‘It was my favorite place’: students reflect on the permanent closures of local restaurants

Grace Barnes and Jennifer Errico

Editor’s Note: This article first appeared in the March 12 issue of The Daily Texan.


Each week Charlie Garcia used to set aside $20 from his serving tips to eat at Fricano’s Deli.


West Campus favorite Fricano’s Deli first opened their Nueces Street location in 2011. Nine years later, April 21, 2020, they permanently closed after city orders at the time prohibited dine-in services due to COVID-19.


“It was my favorite place,” advertising senior Garcia said. “There’s no way I’m ever going to find a sandwich that I like as much as Fricano’s. I’m saying that with full confidence.”


155 Austin restaurants, including Fricano’s, permanently or temporarily closed their doors between March 1 and July 10, 2020, leaving many employees without jobs and UT students nostalgic for their favorite spots.




Alicia Davila, radio-television-film and English senior, said Fricano’s was the first place she ate in Austin.


“Fricano’s (really) gave the feeling of Austin … it was very homey and I really enjoyed it,” Davila said. “I think it was my family’s first restaurant they ate at because I would bring everyone there.”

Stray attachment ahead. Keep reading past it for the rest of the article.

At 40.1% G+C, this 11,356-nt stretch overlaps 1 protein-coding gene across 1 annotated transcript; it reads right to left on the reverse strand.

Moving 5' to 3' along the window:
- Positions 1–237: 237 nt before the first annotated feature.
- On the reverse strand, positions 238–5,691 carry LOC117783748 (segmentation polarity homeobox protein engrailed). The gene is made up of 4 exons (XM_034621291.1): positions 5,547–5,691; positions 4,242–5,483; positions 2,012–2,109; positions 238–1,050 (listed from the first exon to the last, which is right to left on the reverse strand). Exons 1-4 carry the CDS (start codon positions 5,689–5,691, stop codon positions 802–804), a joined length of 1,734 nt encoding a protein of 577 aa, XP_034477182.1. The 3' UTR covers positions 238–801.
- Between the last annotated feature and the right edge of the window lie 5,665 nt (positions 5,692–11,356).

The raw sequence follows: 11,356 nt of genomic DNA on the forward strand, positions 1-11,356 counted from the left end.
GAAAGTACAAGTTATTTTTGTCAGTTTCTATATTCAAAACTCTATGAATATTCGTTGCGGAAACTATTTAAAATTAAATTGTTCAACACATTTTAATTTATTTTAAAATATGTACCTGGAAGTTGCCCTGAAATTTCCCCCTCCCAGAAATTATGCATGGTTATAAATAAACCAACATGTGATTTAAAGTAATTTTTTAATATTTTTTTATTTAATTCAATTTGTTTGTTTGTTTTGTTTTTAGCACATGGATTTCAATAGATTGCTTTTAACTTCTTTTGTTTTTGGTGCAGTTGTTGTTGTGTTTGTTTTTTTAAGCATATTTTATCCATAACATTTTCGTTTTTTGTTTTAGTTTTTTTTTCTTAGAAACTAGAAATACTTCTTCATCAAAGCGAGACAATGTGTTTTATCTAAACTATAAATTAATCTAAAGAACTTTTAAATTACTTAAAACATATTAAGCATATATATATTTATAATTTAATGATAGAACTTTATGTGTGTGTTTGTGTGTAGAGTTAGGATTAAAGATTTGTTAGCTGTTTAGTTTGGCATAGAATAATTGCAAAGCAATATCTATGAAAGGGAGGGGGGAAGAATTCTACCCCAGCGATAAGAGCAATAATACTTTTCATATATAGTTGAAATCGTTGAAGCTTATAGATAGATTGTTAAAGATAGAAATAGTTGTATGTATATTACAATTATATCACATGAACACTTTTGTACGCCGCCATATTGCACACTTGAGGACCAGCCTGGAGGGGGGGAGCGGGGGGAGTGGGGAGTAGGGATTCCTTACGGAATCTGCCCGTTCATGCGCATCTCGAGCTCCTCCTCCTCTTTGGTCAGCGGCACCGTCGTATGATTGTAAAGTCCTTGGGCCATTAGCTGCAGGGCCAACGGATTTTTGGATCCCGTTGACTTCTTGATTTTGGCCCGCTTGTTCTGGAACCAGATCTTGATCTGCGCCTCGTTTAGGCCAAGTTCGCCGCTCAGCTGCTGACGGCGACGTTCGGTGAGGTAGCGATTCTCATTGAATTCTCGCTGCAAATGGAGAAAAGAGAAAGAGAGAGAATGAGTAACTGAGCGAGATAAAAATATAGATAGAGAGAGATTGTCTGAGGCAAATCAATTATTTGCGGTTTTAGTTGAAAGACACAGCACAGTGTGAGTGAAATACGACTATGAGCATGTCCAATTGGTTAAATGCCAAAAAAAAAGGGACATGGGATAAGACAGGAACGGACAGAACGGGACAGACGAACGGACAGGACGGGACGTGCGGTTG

Varsity Pizza and Pints


Varsity Pizza and Pints closed their Duval Street location May 2020 after serving the Austin community for 20 years. Architectural engineering senior Jack Gallagher said all of spirit group Texas Iron Spikes were disappointed by the closure.


“It was our spot,” Gallagher, president of Texas Iron Spikes, said. “There’s nothing else like it, and now it’s gone. I would usually show up at 12:30 (p.m.) and stay until our meeting at 7 (p.m.)”


Gallagher said he misses the camaraderie. He said he and other members of the spirit group knew every Thursday they would all be there.


“It was exactly like Central Perk in ‘Friends,’” Gallagher said. “We had our own elevated wooden section of the restaurant we would always sit at.”


Gallagher said he’s sad he can’t share Varsity Pizza and Pints with his brother who will be attending UT next fall.


Magnolia Cafe


The 24-hour diner on Lake Austin Boulevard known for its Tex-Mex and classic breakfast dishes permanently closed its doors April 16 after serving Austin residents for 41 years.


Garcia also has fond memories of the West Austin Magnolia Cafe, where he said he went on his first date with a former boyfriend. It became their special spot.


“I (remember ordering) my own breakfast sandwich with the little potatoes they used to have, and he got the mac ‘n’ cheese,” Garcia said. “Every single time we would go out on a ‘date date’ … we would go to Magnolia.”




Government sophomore Alejandro Casteñeda said he met one of his best friends at QDOBA during his first semester at UT. After their philosophy class, they often walked to the location at the corner of 24th Street and Guadalupe Street to eat and do homework.


“I miss the vibe,” Casteñeda said. “It was really nice sitting outside and just watching the (sunset) and there were never too many people. (QDOBA) became our space.”


QDOBA first opened their Guadalupe Street location in 2011 and permanently closed nine years later on July 2020.


“I don’t think Austin will be hurt by one QDOBA closing, but all the businesses it’s losing because of COVID-19 is hurting the soul of the city,” Casteñeda said. “It’s sad to know all these memories you’ve built (around a location), won’t be there anymore.”